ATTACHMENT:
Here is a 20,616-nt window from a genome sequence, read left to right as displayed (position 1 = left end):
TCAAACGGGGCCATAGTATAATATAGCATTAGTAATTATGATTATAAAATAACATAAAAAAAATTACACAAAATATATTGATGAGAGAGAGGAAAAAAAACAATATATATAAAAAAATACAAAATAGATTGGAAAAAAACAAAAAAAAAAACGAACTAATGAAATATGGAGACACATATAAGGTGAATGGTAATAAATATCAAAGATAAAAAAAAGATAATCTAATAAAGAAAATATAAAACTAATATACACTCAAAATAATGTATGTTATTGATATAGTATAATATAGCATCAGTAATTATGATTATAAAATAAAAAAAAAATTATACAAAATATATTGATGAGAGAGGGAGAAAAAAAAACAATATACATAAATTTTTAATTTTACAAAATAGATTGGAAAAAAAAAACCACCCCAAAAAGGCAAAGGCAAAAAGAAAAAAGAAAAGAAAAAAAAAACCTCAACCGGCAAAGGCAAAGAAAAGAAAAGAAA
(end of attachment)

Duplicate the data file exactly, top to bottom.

Here is a 20,616-nt window from a genome sequence, read left to right as displayed (position 1 = left end):
TCAAACGGGGCCATAGTATAATATAGCATTAGTAATTATGATTATAAAATAACATAAAAAAAATTACACAAAATATATTGATGAGAGAGAGGAAAAAAAACAATATATATAAAAAAATACAAAATAGATTGGAAAAAAACAAAAAAAAAAACGAACTAATGAAATATGGAGACACATATAAGGTGAATGGTAATAAATATCAAAGATAAAAAAAAGATAATCTAATAAAGAAAATATAAAACTAATATACACTCAAAATAATGTATGTTATTGATATAGTATAATATAGCATCAGTAATTATGATTATAAAATAAAAAAAAAATTATACAAAATATATTGATGAGAGAGGGAGAAAAAAAAACAATATACATAAATTTTTAATTTTACAAAATAGATTGGAAAAAAAAAACCACCCCAAAAAGGCAAAGGCAAAAAGAAAAAAGAAAAGAAAAAAAAAACCTCAACCGGCAAAGGCAAAGAAAAGAAAAGAAA